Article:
In January 2015, new International Maritime Organisation and European Union regulations will require shipowners in northern Europe to use a marine fuel that has a sulphur content of less than 0.1 per cent. A United Kingdom Chamber of Shipping report, commissioned on behalf of several of the UK’s North Sea and Western Channel shipping operators, is the first of its kind to examine the full impact of the new regulations.
The report suggests that, as a result of the regulations, much more freight would be moved by road, leading to increased carbon emissions, shipping route closures, job losses, and increased road congestion. The cost of road diesel would increase by 2.8p per litre (US$0.42), and freight and passenger prices on vessels will rise, in some cases by up to 29 per cent.
The root of the problem comes in the cost – financial and environmental – of low-sulphur fuel. Shipowners have three options:
- Use low sulphur fuel – which would cost at least USD300 per tonne more than the current heavy fuel oil
- Fit a sulphur “scrubber” to their ships – yet this technology to reduce sulphur from heavy fuel oil on board the ship itself is not yet sufficiently proven for ship owners to fit them with confidence before the 2015 targets
- Use liquefied natural gas (LNG) as fuel – feasible for new build ships but not appropriate for most of the existing UK fleet.
The Chamber and the operators have no problem agreeing that there is a clear and unequivocal need to reduce sulphur emissions from shipping for both environmental and health reasons. However, the speed at which shipping operators would be required to meet reduction targets, at huge cost, without sufficient technology in place to support the changes, along with the failure to date for these targets to take account of the overall need to reduce carbon emissions has been causing ship operators great concern for some time.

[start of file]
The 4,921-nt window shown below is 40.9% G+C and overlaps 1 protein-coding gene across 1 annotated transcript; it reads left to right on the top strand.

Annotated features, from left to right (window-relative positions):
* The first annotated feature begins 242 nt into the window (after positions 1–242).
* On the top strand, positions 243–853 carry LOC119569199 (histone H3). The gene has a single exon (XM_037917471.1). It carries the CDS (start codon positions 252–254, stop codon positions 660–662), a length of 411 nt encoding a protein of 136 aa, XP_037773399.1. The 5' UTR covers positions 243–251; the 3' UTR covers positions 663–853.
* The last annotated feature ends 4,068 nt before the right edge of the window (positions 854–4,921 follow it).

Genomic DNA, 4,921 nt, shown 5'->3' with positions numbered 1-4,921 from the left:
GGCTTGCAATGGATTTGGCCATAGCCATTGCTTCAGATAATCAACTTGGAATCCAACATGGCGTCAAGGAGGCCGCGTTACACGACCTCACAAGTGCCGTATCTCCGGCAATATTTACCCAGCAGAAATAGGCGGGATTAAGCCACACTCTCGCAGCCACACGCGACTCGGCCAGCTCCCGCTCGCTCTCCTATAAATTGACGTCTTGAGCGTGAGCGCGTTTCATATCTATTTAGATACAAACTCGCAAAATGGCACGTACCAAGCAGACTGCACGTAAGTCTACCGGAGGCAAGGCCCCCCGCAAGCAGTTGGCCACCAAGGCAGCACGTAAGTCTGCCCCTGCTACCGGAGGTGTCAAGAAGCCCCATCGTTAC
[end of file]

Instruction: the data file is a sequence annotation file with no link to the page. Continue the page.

In a recent conversation, Stena Line chief executive Dan Sten Olsson, a vocal critic of the proposed regulations, told me that although LNG is relatively inexpensive, the total cost is very high due to necessary bunkering infrastructure, plus the large conversion costs of existing vessels. “MDO is a fuel that meets the requirement for sulphur content lower than 0.1 per cent. However, MDO is about 40 per cent more expensive than (the current fuel) HFO,” Mr Olsson explained.
On the subject of scrubbers he is rightly dismissive – marine versions of scrubbing technology are in their infancy. The other option, building new ships, is impossible as his large fleet already consists of a number of vessels less than ten years old.
Interestingly, Stena is looking towards methanol as a possible solution and a trial is currently being carried out on Gothenburg-Frederikshavn train ferry Stena Scanrail. Depending on the outcome, it is planned to convert the frontline passenger Ro-Ro Stena Germanica in the first half of 2014. However, if some ferry routes are to remain in business then exemptions from the rules, or deadline extensions, are a must.
The Chamber is pushing for some routes to be exempt from the 2015 deadlines, at least until January 1, 2020, from when shipping operating outside an emission-control area will also be subject to an emission drop. Other national shipowners’ associations, including those in Denmark and France, have also spoken out about the need for some routes to be exempt from the 2015 deadline. The problem facing the shipowning organisations will be to convince national political leaders to agree to their concerns and to then propose, both at the IMO and in Brussels, to allow exemptions.
The Chamber’s report provides some interesting views on the impact of the 2015 target:
The cost of the meeting the 2015 target – financial and employment
For those that cannot yet use LNG, or are not willing to invest in as-yet unproven scrubber technology, the impact of the low sulphur fuel cost is huge. To cope with the major increase, operators of ferry routes around the UK would need to increase ticket prices – by up to 20 per cent for passengers and up to 29 per cent for freight.